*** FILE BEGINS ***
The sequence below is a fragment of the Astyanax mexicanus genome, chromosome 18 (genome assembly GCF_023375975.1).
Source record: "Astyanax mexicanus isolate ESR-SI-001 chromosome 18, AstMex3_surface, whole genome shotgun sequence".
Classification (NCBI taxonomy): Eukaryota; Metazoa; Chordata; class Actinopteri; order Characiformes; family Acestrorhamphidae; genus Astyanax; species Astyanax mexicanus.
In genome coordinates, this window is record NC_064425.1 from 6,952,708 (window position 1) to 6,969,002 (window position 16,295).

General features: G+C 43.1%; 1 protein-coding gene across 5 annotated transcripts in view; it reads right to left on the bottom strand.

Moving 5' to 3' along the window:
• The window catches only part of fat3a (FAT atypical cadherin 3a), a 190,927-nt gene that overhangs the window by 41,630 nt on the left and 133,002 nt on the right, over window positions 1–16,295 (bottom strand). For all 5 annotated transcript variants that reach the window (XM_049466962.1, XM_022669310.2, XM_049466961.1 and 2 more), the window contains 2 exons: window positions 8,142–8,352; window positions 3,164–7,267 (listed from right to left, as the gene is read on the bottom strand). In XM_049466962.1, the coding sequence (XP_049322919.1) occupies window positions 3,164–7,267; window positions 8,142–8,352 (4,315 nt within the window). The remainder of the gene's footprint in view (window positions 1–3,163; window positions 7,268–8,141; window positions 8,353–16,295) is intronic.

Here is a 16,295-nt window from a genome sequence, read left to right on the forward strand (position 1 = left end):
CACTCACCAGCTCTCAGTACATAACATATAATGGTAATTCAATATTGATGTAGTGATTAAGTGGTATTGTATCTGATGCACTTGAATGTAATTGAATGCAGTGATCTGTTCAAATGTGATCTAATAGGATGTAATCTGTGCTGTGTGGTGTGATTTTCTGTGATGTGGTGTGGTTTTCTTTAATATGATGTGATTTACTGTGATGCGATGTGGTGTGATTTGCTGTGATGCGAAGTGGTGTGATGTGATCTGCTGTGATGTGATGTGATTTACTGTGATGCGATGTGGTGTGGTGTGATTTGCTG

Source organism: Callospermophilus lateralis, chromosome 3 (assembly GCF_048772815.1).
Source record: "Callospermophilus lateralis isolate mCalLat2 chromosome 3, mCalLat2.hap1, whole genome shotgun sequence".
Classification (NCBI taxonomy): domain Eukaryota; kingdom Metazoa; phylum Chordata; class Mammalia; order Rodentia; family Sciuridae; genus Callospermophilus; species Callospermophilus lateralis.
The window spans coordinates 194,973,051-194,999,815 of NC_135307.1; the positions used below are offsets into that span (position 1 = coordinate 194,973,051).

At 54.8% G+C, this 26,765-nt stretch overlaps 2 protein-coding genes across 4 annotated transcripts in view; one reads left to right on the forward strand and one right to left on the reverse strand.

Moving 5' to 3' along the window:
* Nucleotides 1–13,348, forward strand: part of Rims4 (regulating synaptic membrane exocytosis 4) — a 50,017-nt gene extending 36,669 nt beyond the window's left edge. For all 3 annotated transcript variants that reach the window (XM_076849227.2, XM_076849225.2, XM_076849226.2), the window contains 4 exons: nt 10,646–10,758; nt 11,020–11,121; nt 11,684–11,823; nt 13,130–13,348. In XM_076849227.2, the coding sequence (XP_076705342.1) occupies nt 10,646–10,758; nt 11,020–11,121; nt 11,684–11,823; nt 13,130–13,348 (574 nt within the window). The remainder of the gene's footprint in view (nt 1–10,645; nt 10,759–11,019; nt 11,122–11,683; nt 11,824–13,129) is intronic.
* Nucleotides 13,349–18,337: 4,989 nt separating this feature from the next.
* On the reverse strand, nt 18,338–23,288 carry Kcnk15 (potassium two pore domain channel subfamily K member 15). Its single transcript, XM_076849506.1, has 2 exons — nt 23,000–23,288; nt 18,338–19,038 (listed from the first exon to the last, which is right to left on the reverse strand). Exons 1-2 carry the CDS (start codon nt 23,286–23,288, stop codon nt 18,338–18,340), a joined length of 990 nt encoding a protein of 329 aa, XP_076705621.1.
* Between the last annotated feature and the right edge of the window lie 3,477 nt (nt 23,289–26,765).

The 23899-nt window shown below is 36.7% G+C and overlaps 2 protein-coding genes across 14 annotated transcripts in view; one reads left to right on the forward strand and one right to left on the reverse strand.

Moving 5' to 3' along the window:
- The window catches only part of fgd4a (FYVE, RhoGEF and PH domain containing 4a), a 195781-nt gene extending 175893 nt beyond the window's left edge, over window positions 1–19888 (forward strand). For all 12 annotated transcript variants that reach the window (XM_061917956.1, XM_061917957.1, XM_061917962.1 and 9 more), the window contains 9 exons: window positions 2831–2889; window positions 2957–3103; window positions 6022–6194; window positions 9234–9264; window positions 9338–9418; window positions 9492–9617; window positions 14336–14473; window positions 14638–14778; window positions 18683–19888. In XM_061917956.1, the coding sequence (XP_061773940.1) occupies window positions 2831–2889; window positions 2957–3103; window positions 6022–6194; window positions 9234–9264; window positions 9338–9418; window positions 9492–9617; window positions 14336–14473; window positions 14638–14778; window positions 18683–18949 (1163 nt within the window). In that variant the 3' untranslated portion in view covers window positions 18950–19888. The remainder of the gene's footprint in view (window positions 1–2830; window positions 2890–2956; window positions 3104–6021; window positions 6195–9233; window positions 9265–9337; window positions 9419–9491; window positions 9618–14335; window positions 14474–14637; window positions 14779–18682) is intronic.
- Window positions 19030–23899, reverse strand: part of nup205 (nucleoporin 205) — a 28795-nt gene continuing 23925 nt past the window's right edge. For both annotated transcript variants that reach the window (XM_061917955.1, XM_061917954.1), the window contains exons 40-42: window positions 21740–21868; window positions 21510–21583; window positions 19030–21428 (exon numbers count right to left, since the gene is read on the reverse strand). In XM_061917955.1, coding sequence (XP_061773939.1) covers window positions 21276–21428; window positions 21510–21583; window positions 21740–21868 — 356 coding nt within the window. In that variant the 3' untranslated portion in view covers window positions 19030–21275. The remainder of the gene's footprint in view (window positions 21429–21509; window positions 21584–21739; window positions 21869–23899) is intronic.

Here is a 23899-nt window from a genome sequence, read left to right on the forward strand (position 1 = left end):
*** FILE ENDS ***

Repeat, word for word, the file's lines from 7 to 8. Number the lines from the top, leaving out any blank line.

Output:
• The window catches only part of fat3a (FAT atypical cadherin 3a), a 190,927-nt gene that overhangs the window by 41,630 nt on the left and 133,002 nt on the right, over window positions 1–16,295 (bottom strand). For all 5 annotated transcript variants that reach the window (XM_049466962.1, XM_022669310.2, XM_049466961.1 and 2 more), the window contains 2 exons: window positions 8,142–8,352; window positions 3,164–7,267 (listed from right to left, as the gene is read on the bottom strand). In XM_049466962.1, the coding sequence (XP_049322919.1) occupies window positions 3,164–7,267; window positions 8,142–8,352 (4,315 nt within the window). The remainder of the gene's footprint in view (window positions 1–3,163; window positions 7,268–8,141; window positions 8,353–16,295) is intronic.

Here is a 16,295-nt window from a genome sequence, read left to right on the forward strand (position 1 = left end):